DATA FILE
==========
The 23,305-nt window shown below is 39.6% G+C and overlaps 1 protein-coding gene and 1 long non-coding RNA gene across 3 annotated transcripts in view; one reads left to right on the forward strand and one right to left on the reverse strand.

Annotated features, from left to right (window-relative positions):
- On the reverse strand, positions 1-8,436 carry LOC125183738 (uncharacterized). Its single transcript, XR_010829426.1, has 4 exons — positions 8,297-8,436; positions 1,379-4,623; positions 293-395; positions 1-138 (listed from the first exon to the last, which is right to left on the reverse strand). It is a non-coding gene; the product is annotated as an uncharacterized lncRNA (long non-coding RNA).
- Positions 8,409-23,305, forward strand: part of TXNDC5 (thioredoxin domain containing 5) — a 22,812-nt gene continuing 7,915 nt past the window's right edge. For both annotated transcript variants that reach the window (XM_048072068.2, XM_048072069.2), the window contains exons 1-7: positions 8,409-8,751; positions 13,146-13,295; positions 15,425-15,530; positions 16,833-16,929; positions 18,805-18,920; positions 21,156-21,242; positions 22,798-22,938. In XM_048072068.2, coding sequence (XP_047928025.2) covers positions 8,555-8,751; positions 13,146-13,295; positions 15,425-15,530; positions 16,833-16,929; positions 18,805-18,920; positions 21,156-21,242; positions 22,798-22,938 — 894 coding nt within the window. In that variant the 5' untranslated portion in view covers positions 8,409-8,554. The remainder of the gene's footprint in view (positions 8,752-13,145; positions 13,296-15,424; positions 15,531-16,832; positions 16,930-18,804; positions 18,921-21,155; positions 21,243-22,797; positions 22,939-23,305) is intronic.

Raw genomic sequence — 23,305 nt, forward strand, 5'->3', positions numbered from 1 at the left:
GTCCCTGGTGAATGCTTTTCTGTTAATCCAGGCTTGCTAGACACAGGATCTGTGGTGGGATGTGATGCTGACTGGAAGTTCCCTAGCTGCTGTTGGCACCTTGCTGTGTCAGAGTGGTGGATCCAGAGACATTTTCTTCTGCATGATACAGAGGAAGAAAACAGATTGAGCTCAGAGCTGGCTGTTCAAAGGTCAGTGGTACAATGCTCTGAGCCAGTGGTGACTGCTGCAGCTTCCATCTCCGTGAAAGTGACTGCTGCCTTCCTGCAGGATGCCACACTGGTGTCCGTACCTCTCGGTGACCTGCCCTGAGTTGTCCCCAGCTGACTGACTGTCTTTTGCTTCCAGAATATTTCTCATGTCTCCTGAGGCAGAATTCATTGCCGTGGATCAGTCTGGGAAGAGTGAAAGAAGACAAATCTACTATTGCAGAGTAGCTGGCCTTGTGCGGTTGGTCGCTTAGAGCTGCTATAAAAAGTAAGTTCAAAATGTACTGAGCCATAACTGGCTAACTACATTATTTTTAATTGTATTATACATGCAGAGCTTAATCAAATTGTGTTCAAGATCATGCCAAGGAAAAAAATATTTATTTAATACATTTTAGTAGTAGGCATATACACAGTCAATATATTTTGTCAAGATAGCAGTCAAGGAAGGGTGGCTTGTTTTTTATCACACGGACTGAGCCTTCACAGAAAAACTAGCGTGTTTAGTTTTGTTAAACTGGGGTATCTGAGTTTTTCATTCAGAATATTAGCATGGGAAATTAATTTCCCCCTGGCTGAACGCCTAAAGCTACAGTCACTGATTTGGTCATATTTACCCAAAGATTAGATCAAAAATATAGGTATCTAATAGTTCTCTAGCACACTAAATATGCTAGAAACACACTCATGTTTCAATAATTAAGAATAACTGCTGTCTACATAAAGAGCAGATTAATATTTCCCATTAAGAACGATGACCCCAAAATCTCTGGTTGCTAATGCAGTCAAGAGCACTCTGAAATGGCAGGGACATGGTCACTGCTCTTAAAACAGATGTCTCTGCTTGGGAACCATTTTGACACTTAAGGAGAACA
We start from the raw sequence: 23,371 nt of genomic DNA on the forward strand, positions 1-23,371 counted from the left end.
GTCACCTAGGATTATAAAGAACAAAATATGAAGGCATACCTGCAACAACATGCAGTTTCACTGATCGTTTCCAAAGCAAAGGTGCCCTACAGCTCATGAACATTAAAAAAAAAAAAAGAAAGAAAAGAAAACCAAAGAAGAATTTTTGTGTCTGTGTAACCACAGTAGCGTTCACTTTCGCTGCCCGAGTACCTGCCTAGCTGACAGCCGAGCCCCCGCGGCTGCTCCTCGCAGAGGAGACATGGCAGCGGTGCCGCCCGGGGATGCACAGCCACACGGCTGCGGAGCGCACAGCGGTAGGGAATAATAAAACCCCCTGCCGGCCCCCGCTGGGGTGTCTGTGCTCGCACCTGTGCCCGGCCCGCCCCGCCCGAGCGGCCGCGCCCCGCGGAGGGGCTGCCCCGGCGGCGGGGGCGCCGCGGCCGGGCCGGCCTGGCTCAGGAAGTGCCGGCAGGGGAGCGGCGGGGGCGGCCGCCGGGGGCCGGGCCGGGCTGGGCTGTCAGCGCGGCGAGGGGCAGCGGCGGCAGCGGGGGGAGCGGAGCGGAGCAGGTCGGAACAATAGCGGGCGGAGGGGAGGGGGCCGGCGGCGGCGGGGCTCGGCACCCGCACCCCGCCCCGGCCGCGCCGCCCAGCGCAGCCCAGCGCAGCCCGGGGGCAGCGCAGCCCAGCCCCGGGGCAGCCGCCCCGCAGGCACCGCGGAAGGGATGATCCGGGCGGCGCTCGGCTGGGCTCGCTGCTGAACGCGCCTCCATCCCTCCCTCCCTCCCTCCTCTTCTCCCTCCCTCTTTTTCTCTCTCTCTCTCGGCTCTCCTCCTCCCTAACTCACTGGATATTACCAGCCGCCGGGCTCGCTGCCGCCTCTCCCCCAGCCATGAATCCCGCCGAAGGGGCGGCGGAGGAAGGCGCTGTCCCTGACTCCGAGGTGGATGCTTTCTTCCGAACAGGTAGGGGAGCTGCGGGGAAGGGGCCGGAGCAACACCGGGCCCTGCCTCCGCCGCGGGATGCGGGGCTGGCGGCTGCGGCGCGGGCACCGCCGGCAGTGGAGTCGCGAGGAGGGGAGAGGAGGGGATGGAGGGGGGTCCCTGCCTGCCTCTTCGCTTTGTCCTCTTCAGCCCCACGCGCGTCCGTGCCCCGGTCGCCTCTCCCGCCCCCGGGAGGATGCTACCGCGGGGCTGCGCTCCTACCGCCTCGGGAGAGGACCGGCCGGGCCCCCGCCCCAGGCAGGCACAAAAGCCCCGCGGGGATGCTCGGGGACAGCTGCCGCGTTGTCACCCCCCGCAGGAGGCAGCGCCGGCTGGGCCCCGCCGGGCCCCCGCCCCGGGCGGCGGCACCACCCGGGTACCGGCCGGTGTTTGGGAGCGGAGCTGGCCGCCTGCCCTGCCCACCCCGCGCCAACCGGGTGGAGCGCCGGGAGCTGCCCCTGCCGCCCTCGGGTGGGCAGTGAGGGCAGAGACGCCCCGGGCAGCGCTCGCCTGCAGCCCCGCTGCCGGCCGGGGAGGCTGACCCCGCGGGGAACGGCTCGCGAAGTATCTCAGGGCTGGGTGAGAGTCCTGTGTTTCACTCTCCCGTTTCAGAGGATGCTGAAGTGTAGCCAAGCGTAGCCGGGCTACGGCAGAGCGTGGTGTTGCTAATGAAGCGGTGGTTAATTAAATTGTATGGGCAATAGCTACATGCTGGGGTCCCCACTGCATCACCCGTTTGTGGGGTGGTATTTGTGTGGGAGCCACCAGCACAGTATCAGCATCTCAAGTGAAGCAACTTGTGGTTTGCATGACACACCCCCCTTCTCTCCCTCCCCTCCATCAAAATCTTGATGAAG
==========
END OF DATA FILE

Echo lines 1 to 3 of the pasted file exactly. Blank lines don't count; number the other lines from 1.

The 23,305-nt window shown below is 39.6% G+C and overlaps 1 protein-coding gene and 1 long non-coding RNA gene across 3 annotated transcripts in view; one reads left to right on the forward strand and one right to left on the reverse strand.

Annotated features, from left to right (window-relative positions):
- On the reverse strand, positions 1-8,436 carry LOC125183738 (uncharacterized). Its single transcript, XR_010829426.1, has 4 exons — positions 8,297-8,436; positions 1,379-4,623; positions 293-395; positions 1-138 (listed from the first exon to the last, which is right to left on the reverse strand). It is a non-coding gene; the product is annotated as an uncharacterized lncRNA (long non-coding RNA).